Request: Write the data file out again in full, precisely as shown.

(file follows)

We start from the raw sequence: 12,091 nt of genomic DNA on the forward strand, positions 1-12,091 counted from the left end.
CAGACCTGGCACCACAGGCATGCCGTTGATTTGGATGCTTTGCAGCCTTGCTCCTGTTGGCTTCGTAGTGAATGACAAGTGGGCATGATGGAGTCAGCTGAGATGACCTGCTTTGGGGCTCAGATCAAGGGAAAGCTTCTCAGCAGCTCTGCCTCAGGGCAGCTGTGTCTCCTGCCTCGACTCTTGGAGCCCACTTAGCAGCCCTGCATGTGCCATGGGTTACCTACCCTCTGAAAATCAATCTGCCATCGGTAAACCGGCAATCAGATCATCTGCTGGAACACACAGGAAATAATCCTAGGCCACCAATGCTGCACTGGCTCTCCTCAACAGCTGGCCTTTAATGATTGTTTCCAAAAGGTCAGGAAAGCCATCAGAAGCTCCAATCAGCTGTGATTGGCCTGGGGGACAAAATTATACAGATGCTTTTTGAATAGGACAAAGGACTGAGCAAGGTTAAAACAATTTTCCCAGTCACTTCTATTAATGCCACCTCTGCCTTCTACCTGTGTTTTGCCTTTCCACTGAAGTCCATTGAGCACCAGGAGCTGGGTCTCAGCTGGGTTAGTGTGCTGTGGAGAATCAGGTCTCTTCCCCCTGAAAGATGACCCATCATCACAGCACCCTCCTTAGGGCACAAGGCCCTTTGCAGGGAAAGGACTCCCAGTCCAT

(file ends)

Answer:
We start from the raw sequence: 12,091 nt of genomic DNA on the forward strand, positions 1-12,091 counted from the left end.
CAGACCTGGCACCACAGGCATGCCGTTGATTTGGATGCTTTGCAGCCTTGCTCCTGTTGGCTTCGTAGTGAATGACAAGTGGGCATGATGGAGTCAGCTGAGATGACCTGCTTTGGGGCTCAGATCAAGGGAAAGCTTCTCAGCAGCTCTGCCTCAGGGCAGCTGTGTCTCCTGCCTCGACTCTTGGAGCCCACTTAGCAGCCCTGCATGTGCCATGGGTTACCTACCCTCTGAAAATCAATCTGCCATCGGTAAACCGGCAATCAGATCATCTGCTGGAACACACAGGAAATAATCCTAGGCCACCAATGCTGCACTGGCTCTCCTCAACAGCTGGCCTTTAATGATTGTTTCCAAAAGGTCAGGAAAGCCATCAGAAGCTCCAATCAGCTGTGATTGGCCTGGGGGACAAAATTATACAGATGCTTTTTGAATAGGACAAAGGACTGAGCAAGGTTAAAACAATTTTCCCAGTCACTTCTATTAATGCCACCTCTGCCTTCTACCTGTGTTTTGCCTTTCCACTGAAGTCCATTGAGCACCAGGAGCTGGGTCTCAGCTGGGTTAGTGTGCTGTGGAGAATCAGGTCTCTTCCCCCTGAAAGATGACCCATCATCACAGCACCCTCCTTAGGGCACAAGGCCCTTTGCAGGGAAAGGACTCCCAGTCCAT